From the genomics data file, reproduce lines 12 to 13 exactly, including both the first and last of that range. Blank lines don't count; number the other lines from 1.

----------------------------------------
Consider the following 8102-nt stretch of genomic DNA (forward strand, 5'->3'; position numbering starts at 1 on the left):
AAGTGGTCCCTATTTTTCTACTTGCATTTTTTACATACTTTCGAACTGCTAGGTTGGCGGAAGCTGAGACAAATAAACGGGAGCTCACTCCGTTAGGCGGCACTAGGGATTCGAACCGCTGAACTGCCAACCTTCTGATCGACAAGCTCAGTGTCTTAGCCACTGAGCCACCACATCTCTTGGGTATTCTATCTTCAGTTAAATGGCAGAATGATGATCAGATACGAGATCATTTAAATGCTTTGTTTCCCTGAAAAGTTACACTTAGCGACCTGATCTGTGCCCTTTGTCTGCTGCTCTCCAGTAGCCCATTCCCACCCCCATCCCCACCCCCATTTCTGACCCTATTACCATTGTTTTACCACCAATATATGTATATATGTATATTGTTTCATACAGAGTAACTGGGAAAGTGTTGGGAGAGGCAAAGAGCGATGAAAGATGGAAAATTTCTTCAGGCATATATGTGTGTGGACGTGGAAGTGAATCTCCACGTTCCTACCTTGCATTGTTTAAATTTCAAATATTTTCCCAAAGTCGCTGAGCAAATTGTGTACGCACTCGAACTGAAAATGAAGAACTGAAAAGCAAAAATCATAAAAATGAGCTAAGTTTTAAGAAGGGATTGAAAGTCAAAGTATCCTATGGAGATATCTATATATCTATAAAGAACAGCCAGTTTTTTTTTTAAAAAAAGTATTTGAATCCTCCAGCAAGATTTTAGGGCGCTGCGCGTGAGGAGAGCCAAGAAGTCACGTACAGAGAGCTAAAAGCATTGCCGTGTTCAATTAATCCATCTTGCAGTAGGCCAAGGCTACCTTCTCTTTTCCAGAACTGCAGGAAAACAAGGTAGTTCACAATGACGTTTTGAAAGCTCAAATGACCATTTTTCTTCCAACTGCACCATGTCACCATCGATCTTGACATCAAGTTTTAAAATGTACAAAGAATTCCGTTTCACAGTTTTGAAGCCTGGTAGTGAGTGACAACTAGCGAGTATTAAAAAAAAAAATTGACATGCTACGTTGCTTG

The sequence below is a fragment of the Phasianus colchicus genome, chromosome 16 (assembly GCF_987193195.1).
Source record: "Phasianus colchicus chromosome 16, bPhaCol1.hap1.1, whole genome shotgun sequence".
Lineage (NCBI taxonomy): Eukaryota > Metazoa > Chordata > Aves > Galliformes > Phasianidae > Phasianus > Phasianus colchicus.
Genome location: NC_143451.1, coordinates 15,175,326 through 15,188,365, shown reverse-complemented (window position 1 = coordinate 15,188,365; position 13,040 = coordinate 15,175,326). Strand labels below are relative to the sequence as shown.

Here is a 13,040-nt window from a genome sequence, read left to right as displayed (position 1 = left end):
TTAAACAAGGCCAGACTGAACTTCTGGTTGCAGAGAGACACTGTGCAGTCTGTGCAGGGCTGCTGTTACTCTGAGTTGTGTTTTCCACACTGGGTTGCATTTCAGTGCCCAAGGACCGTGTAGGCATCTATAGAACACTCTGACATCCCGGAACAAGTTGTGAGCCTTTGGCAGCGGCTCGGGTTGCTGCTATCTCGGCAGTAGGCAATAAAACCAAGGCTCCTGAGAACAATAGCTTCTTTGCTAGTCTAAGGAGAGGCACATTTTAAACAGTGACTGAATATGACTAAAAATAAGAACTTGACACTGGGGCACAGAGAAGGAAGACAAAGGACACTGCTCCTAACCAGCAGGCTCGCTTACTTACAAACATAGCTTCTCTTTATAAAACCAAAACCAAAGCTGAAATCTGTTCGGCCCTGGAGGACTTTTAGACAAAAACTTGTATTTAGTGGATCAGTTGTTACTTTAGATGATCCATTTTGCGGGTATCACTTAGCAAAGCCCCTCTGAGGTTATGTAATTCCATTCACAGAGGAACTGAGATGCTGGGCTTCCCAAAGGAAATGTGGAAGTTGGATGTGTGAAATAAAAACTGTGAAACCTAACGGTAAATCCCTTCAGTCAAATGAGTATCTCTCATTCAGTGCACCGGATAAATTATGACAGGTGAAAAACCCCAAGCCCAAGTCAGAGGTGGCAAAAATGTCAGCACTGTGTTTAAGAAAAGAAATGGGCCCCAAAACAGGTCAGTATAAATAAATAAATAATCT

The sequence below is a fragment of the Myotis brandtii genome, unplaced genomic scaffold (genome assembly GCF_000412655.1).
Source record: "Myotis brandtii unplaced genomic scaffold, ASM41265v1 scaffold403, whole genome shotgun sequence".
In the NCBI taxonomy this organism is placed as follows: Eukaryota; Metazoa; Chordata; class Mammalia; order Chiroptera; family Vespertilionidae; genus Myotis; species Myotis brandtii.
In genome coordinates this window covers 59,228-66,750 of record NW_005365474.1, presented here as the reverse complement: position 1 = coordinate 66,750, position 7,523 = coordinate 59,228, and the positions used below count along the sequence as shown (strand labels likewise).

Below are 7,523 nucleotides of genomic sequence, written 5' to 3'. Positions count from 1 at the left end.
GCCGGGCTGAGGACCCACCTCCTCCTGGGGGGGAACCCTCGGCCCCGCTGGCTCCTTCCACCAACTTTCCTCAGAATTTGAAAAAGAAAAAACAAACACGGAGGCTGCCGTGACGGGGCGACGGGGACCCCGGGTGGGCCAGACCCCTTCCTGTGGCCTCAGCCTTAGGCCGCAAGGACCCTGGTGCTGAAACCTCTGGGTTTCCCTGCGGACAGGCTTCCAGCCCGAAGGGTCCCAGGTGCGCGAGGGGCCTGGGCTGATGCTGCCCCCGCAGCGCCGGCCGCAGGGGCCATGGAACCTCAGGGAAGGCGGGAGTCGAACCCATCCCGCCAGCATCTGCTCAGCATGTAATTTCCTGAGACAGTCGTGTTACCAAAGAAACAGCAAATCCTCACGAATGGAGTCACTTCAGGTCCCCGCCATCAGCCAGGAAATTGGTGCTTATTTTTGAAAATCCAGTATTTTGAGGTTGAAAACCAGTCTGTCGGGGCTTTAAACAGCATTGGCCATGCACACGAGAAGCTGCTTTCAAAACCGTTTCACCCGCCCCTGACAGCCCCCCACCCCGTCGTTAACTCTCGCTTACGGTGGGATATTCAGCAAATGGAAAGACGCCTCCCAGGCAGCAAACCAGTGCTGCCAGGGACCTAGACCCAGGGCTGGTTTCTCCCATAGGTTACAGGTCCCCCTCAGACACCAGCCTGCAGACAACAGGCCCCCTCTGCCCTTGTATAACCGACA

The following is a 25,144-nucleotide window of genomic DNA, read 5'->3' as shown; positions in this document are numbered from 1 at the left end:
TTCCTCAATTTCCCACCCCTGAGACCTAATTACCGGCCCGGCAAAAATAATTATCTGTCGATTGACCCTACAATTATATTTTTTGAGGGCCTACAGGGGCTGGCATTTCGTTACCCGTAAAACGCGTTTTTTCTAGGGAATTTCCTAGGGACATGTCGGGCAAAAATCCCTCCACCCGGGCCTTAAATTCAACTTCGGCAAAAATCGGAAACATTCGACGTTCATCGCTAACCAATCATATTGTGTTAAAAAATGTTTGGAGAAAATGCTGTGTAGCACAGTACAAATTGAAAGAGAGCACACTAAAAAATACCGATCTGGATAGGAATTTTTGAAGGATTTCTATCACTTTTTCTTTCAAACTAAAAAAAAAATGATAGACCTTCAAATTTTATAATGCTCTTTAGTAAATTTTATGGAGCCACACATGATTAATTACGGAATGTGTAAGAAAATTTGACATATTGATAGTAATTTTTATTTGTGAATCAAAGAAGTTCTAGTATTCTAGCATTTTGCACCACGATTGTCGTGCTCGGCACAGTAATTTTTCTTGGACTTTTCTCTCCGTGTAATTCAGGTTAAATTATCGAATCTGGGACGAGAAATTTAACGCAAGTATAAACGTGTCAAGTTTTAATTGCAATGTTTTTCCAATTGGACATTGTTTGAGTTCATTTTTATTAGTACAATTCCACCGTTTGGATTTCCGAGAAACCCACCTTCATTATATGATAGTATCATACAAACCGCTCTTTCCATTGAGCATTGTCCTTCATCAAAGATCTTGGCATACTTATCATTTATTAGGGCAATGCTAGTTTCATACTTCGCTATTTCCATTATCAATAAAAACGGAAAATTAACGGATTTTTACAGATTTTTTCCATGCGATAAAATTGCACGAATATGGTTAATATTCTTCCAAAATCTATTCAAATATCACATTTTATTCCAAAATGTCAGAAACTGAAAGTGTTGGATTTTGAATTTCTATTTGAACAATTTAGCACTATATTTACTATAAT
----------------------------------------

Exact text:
In genome coordinates this window covers 59,228-66,750 of record NW_005365474.1, presented here as the reverse complement: position 1 = coordinate 66,750, position 7,523 = coordinate 59,228, and the positions used below count along the sequence as shown (strand labels likewise).

Below are 7,523 nucleotides of genomic sequence, written 5' to 3'. Positions count from 1 at the left end.